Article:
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Paper bag or plastic bag for life — which one is more environmentally friendly?

Many environmentally aware people may ask themselves questions such as: Should I be using a paper or a plastic bag, and if I do choose the plastic option, which kind of plastic bag should I be using, single use bag or bag for life? Similarly, should I buy milk in a glass bottle or in a compound material carton? And is an electric vehicle really “cleaner” than one with an internal combustion engine when the entire supply chain is included? How “green” are products that purport to help protecting the environment really, and by what standard and metric? How can…


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Murmuration over Brighton West Peer by Kevin Meredith, https://www.flickr.com/people/lomokev/

Humans like to make sense out of the observed world. Our sensors, e.g. our ears and eyes, feed our brain which appears to have the innate ability to create a mental model of the perceived world, i.e. an intellectual surrogate of a world, with abstract concepts for objects and their relationship in time and space. The Brain with David Eagleman gives an accessible explanation of the mechanisms and brain regions involved.

The personal models of our world, however, seem to be geared up mostly for causal relationships as we tend to think in terms of cause and effect; for instance…


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One of many local pastry shops as example for efficient producer — consumer path (Cafe Oberlaa, Vienna, IV)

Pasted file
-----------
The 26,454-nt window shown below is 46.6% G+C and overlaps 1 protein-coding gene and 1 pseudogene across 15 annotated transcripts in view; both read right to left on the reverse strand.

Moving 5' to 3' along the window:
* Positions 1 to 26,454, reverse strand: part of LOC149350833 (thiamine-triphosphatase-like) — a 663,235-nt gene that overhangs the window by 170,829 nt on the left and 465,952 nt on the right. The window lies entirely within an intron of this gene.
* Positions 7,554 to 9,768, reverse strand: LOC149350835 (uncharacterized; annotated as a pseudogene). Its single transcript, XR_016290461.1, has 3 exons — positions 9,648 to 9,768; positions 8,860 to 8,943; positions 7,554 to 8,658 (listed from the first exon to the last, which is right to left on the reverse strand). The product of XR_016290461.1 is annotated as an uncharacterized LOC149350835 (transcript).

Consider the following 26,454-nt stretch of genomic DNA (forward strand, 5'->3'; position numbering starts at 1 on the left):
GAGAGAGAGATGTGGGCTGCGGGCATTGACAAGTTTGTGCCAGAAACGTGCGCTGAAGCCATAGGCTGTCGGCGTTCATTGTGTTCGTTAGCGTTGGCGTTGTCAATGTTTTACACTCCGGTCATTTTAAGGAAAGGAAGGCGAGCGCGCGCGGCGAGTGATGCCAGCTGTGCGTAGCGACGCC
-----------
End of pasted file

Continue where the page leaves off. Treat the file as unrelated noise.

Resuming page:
In order to support our lives, individuals and households need to procure goods, from food over clothes and books to consumer goods, from essential to nice to have things. Reducing the number of goods would be the easiest way to reduce global energy and resource expenditure along with reducing the energy footprint of the items themselves. However, for all the things we do need (or want) to purchase in order to maintain our living standard, procurement could be made more energy efficient depending on the type of products. …


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Lacking a more relevant image, our cat Louis keeping me company in my home office during lock-down.

Many years ago a social sciences program on the Austrian National Radio channel ORF-Oe1 spoke about the concept of “fate as opportunity”. What stood out for me and what I still remember is that falling ill may be a sign of something not being quite right, a message from your body. Being forced to tread a bit lighter and pause life during an illness may be an occasion to re-evaluate one’s situation and take it as an opportunity for change.

That being said, perhaps the corona virus(SARS-CoV-2) pandemic could be seen in a similar vein as the world seems to…


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Having lived in England for the past two decades I have heard quite often: the humidity in our house is terrible in the cold seasons, condensation and mould is all over the place. Interestingly enough, in all properties we have lived so far we did not experience that. I wonder whether this might be due to our strict ventilation regime: airing long enough for a complete air exchange with all windows open several times a day, at least in the early morning and late evening, and also after every cooking session. …

Peter Wurmsdobler

Contributes to the technological foundations for the self-driving revolution at Five, UK. Interested in sustainable economies and renewable energy.